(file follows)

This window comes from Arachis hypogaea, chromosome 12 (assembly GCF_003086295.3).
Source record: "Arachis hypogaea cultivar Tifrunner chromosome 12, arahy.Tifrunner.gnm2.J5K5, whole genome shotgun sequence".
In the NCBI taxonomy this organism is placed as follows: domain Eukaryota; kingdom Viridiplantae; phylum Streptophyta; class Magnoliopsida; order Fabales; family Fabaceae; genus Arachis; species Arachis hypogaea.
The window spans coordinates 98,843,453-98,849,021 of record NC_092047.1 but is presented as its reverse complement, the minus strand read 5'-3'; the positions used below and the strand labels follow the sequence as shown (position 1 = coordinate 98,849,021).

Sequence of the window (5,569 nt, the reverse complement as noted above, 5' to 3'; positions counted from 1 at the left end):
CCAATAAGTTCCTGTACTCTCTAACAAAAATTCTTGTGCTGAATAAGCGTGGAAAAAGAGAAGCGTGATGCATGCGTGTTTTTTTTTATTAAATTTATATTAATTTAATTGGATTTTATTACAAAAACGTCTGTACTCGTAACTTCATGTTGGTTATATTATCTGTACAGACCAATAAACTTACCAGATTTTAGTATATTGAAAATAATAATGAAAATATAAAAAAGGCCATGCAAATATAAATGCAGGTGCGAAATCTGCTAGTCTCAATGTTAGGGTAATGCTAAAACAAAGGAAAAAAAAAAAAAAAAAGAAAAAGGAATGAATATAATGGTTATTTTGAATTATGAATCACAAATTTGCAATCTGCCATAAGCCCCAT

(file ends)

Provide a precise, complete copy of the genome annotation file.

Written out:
This window comes from Arachis hypogaea, chromosome 12 (assembly GCF_003086295.3).
Source record: "Arachis hypogaea cultivar Tifrunner chromosome 12, arahy.Tifrunner.gnm2.J5K5, whole genome shotgun sequence".
In the NCBI taxonomy this organism is placed as follows: domain Eukaryota; kingdom Viridiplantae; phylum Streptophyta; class Magnoliopsida; order Fabales; family Fabaceae; genus Arachis; species Arachis hypogaea.
The window spans coordinates 98,843,453-98,849,021 of record NC_092047.1 but is presented as its reverse complement, the minus strand read 5'-3'; the positions used below and the strand labels follow the sequence as shown (position 1 = coordinate 98,849,021).

Sequence of the window (5,569 nt, the reverse complement as noted above, 5' to 3'; positions counted from 1 at the left end):
CCAATAAGTTCCTGTACTCTCTAACAAAAATTCTTGTGCTGAATAAGCGTGGAAAAAGAGAAGCGTGATGCATGCGTGTTTTTTTTTATTAAATTTATATTAATTTAATTGGATTTTATTACAAAAACGTCTGTACTCGTAACTTCATGTTGGTTATATTATCTGTACAGACCAATAAACTTACCAGATTTTAGTATATTGAAAATAATAATGAAAATATAAAAAAGGCCATGCAAATATAAATGCAGGTGCGAAATCTGCTAGTCTCAATGTTAGGGTAATGCTAAAACAAAGGAAAAAAAAAAAAAAAAAGAAAAAGGAATGAATATAATGGTTATTTTGAATTATGAATCACAAATTTGCAATCTGCCATAAGCCCCAT